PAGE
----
Kargil: An Enduring Conflict
By Javed Naqi
17 November, 2011
Since time immemorial conflict between states has been a regular phenomenon causing untold suffering and enormous loss of human life, fragmentation of societies and devastation of economies. This subsequently led to some of these countries closing their land borders with their neighbors and hence restricting cross border trade and people to people contact. Conflict in the Asian subcontinent had similar implications on the population and land. The borders are closed rendering people and families divided, and restricting movement and trade. However many failed to recognize a grave implication of this conflict. This is particularly in the case of a tiny border district within the territory controlled by India. The author argues that the aftermath of conflict in this region is a threat to human security.
Kargil, prior to the creation of India and Pakistan served as an important trade and transit centre in the Pan-Asian trade network. Mohammad Ashraf points out, ‘this border area was never really cut off even during most brutal winter’. He adds, ‘Kargil-Skardu has been an all weather route of great importance, which further connects with Gilgit and thence to Central Asia’. It is only after the emergence of borders that the areas on this side of the border got totally blocked during winter. Thus, the people of Kargil are virtually imprisoned in a frozen prison. The only link which connects Kargil to the outer world is via Zojila pass, which becomes inaccessible at least for six months in winters due to heavy snowfall and hence begins a period of isolation for the people of Kargil. This isolation results in great losses in terms of education, health, rural infrastructure and most importantly sustainability. It badly impacts the young people’s education and growth. As far as the health sector is concerned, in case of emergencies, people of this isolated district remain helpless. During summers, the people and the government become more involved in stocking basic amenities for the winters. Thus, energy and time are invested into it and other major development issues in different sectors get ignored. The people of the region have little choice but to consume stocked stale food items. Under such situation year after year human life in this part of the world is always at stake.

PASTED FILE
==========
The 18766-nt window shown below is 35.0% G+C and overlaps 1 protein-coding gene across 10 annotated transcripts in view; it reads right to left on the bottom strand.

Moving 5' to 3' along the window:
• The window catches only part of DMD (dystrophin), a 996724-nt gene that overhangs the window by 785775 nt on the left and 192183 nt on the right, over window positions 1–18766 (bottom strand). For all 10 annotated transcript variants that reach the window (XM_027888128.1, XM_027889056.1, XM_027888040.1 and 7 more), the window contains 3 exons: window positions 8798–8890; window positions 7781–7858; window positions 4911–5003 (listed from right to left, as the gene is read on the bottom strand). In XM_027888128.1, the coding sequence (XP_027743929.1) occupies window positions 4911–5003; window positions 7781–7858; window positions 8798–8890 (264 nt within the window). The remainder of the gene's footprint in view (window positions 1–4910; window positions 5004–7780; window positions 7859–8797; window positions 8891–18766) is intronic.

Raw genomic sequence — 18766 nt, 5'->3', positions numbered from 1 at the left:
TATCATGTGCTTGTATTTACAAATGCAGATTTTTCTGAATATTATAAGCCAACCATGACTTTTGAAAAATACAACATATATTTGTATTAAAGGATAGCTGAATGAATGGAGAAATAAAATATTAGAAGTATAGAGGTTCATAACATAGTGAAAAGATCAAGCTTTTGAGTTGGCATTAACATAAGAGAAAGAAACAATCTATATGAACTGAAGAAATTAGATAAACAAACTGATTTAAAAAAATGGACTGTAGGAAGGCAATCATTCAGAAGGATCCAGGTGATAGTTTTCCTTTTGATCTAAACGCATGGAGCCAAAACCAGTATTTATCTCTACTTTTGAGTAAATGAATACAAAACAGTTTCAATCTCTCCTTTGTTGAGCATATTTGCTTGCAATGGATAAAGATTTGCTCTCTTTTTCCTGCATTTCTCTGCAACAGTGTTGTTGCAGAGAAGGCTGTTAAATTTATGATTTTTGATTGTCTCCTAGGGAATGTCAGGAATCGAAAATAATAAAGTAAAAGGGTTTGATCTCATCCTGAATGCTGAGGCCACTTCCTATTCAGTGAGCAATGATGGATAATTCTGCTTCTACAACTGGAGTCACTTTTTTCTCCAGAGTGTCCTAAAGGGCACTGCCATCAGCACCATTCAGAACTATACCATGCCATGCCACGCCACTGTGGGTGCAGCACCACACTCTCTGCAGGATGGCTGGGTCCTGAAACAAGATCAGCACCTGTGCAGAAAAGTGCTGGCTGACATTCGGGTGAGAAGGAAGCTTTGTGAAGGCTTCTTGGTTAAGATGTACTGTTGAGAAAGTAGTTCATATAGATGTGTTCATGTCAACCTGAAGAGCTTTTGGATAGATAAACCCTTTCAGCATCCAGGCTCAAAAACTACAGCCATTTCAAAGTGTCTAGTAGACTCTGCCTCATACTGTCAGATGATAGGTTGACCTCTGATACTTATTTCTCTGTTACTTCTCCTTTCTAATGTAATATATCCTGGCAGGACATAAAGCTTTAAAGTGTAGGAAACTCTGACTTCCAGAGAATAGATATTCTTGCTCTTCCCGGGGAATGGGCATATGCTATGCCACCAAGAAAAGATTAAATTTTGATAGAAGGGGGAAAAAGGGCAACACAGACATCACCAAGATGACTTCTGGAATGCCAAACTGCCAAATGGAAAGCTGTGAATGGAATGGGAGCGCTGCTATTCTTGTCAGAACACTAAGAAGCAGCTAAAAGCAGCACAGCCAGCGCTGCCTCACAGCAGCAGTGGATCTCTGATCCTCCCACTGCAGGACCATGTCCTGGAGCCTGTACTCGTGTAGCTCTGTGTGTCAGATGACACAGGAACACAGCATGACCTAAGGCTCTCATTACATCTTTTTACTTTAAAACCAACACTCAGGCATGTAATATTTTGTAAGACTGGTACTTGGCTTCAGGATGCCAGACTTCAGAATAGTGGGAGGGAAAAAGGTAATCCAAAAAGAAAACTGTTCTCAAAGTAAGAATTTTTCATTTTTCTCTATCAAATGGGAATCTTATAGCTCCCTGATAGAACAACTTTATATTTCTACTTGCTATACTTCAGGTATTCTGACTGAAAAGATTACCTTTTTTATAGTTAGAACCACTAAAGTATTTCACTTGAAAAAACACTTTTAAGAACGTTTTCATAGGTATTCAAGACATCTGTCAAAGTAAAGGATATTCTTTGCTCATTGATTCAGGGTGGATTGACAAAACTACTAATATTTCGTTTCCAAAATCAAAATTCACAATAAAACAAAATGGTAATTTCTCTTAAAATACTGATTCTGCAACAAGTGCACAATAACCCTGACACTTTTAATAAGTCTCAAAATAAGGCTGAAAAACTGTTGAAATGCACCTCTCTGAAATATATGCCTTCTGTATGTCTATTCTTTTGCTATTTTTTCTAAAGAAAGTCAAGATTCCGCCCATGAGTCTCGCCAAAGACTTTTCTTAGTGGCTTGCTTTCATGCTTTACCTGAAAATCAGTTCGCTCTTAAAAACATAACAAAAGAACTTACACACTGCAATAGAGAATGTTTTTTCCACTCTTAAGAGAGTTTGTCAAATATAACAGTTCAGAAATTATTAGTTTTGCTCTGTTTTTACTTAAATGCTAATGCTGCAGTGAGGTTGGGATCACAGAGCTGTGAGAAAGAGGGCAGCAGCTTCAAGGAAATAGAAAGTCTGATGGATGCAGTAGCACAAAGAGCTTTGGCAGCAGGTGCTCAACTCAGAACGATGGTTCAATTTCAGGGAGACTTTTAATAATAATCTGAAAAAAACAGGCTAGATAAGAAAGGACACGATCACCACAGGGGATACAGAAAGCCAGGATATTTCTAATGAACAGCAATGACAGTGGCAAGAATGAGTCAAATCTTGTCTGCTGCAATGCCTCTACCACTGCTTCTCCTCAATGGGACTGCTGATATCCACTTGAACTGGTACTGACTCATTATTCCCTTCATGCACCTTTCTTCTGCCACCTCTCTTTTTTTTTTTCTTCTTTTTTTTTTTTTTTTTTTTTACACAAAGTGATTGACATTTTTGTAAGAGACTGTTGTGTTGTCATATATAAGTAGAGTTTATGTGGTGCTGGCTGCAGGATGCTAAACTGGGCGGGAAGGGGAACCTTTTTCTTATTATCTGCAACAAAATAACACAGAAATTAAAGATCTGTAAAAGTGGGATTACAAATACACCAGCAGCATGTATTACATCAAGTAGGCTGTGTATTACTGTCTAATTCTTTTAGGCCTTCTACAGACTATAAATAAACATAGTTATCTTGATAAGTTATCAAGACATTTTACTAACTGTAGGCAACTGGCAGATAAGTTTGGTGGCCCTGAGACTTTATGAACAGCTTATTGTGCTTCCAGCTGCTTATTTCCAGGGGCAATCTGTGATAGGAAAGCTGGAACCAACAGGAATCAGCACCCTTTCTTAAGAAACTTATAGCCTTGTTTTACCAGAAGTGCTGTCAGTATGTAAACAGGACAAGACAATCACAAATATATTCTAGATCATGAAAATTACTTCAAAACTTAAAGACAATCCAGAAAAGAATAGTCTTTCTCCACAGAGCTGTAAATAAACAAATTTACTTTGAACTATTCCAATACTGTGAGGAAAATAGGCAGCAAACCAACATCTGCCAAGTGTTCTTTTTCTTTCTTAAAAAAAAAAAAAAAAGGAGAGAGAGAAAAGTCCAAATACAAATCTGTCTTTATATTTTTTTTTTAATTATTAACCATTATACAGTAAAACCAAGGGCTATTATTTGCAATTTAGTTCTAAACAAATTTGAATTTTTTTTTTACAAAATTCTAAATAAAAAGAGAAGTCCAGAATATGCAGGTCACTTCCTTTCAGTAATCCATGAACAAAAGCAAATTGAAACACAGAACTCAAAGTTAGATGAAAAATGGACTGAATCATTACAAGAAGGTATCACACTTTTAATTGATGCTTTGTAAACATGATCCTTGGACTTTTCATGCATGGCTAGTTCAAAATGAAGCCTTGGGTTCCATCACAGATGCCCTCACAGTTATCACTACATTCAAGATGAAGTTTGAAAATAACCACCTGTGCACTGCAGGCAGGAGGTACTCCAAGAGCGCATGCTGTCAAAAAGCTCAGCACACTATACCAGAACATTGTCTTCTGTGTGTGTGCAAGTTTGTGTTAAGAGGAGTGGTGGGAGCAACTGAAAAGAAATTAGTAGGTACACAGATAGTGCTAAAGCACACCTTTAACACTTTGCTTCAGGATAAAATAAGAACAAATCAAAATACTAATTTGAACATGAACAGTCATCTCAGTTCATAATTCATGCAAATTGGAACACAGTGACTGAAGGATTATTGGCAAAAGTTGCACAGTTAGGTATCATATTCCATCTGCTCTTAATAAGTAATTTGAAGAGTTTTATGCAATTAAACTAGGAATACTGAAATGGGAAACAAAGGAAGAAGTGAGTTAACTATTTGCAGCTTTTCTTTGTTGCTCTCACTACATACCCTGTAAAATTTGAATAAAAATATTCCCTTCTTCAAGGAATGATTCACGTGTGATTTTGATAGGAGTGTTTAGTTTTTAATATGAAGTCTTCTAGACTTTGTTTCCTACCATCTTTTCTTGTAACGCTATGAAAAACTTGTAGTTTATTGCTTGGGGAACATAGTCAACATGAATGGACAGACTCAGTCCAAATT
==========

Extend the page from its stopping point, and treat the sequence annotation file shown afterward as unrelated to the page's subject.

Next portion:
For years, the people of Kargil have been demanding the opening of the Kargil-Skardu road and construction of a tunnel through the Zojila pass but so far there hasn’t been any significant development on both the demands. It should be noted as in case of Kargil, the Indo-Pak conflict and the subsequent closing of the borders has completely confined people in their permanent habitats especially in winter, which was not the case before the conflict. Hence the very definition of conflict transformation in this case is different i.e. connectivity. This has not been taken into cognizance by the conflict parties- India and Pakistan. Even after four years since the Zojila tunnel project was approved yet not much has been done. The state has adopted a dilly-dally approach towards the construction of the Zojila tunnel. On the other hand, Kargil-Skardo road merely makes to the CBM document with no breakthrough every time.
The immediate alternative to gain confidence of people, to establish their faith in the peace process and to end the winter siege is expediting the construction of Zojila tunnel. This is because the other alternative Kargil-Skardu road has two hostile parties (India and Pakistan) and any development on the same needs a joint consensus from both the countries, which in the current scenario of mutual distrust seems very bleak. On the contrary, the Zojila tunnel doesn’t call for any two party endorsements and can happen through the involvement of a unitary actor as the entire Zojila tunnel construction work completely falls under the mandate of India. In this perspective the tunnel option looks more viable and by doing so the Indian state can start the peace process itself. It is hoped the work on Zojila tunnel is taken up very seriously so that the people of Kargil no longer continue to be a second citizen of the globalized world.
(The author, a native of Kargil, is founder of Kindling Accessibility Initiatives in Ladakh and can be mailed at firstname.lastname@example.org)